What’s the key to longevity in the music business today?
Some may still believe that a recording deal is ‘the prize’, the ‘Holy’ Grail’, the one thing that’s going to make them rich and famous, and bring with it the recognition some crave. The unfortunate reality is, for most, it won’t.
They say everything changes over time, and the industry is simply not what it was. Recording deals are not what they used to be. Whether we like or not, we have to embrace change. Accept that time does not go backwards, only forward.
Bands today need to embrace change to. They need to consider themselves and operate like a business. And here’s why!
If you’re in a band, you want to sell records, right? You want to record your music. You want to take those notes, melodies and harmonies out of your head, record them, and sell them. Or put another way, you want to manufacture a product, bring to market and sell it, with the intention of generating a profit margin.
The same principle goes for merchandise, and gigs. The ultimate goal is to make money. You want to be paid when you play, and you want people to buy your merchandise.
A band is business, dealing on a day-to-day basis with other businesses that together, form the wider music industry.
Management companies, promotion companies, PR companies, along with recording studios, artists, photographers, music press, record labels and more. All different businesses that combined, make up an industry.
Any business, be it a sole trader with a market stall, through to multi-million dollar corporations, all have one thing in common… they plan ahead. They write business plans. They set targets, and work towards goals. They also assess their own strengths and weaknesses, and know at times they need to hire outside help.
Planning ahead is at the heart of any business, whether they are bringing a new album to market, or a new brand of baked beans. The skills are different, but the principles of business are the same:
Market and advertise
While the company making baked beans may develop a new recipe for the sauce, the band will be writing new music, and so on and so forth. Each and every step has a plan of action that is followed. Each step may, or may not, require the use of other businesses along the way.
Of course, planning alone is not enough to guarantee success. For a start, you need to write and play music that people actually want to listen to! You need merchandise that people want to wear.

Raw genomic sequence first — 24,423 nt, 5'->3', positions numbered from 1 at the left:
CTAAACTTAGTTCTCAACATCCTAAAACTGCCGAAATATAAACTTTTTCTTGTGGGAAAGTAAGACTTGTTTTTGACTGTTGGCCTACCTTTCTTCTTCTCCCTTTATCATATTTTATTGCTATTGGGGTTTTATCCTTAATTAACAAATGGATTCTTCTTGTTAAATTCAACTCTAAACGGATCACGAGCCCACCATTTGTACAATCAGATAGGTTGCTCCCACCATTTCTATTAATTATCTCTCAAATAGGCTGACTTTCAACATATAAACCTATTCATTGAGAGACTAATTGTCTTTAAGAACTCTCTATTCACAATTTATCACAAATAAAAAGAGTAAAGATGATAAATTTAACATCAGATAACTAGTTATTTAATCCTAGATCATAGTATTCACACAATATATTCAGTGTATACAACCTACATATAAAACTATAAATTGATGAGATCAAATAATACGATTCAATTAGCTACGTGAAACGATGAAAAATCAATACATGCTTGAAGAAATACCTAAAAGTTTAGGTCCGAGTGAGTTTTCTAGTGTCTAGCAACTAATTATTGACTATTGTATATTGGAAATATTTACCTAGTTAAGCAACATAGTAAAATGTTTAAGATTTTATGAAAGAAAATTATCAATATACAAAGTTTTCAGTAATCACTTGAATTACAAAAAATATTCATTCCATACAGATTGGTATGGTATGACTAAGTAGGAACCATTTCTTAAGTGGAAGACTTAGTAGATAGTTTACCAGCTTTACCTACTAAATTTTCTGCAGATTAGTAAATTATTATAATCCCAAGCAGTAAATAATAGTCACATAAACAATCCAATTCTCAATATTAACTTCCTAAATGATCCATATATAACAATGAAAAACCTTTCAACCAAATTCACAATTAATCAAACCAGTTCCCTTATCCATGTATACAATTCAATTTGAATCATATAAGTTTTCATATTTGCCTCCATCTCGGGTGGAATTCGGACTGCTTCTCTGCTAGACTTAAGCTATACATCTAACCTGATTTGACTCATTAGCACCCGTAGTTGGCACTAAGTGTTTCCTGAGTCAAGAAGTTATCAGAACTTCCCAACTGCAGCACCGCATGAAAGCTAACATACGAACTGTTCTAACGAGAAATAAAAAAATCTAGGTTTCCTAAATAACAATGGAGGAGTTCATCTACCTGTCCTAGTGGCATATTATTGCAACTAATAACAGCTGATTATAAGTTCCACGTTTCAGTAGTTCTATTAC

You might be reading this and thinking this is all starting to sound expensive. Just like any other business, yes, it’s going to cost. Whether you’re ordering and paying for tee shirts and hoodies, or spending the time researching Press outlets, or even just networking, there’s a price to pay. Don’t be under any illusion, it’s going to cost in time, effort, and cold hard cash. Nobody is going to invest in you, your band, or your music, if you can’t invest in yourselves. Not your fans, and certainly not the industry!
If you’re one of those people that complain about having to pay to ‘boost’ your posts on Facebook, stop now! Stop reading! Forget the last five minutes you’ve just spent reading this. Away now, and continue complaining! Continue complaining about the cost of boosting posts, but don’t complain when you don’t get paid for the next gig you play.
It’s called advertising. You’re not just advertising the post to the people who have already ‘liked’ your page, but their friends list too. How many people in other bands that you have performed with like your page? How many friends do they have that like the music from that gig you played? How many of those might like your band? Every business has to advertise their services or products. It’s advertising to a targeted market that already has an interest in your style of music.
This is just the beginning. As a band, every gig you play, every new Tee shirt you add to your merchandise range, and every EP/album you release will require you to make business decisions. Start planning like a business, start treating your band like a business and last but not least…..
Welcome to the music industry!
By Jamie Sweetlove
(All opinions expressed in this article are solely that of the author)]]>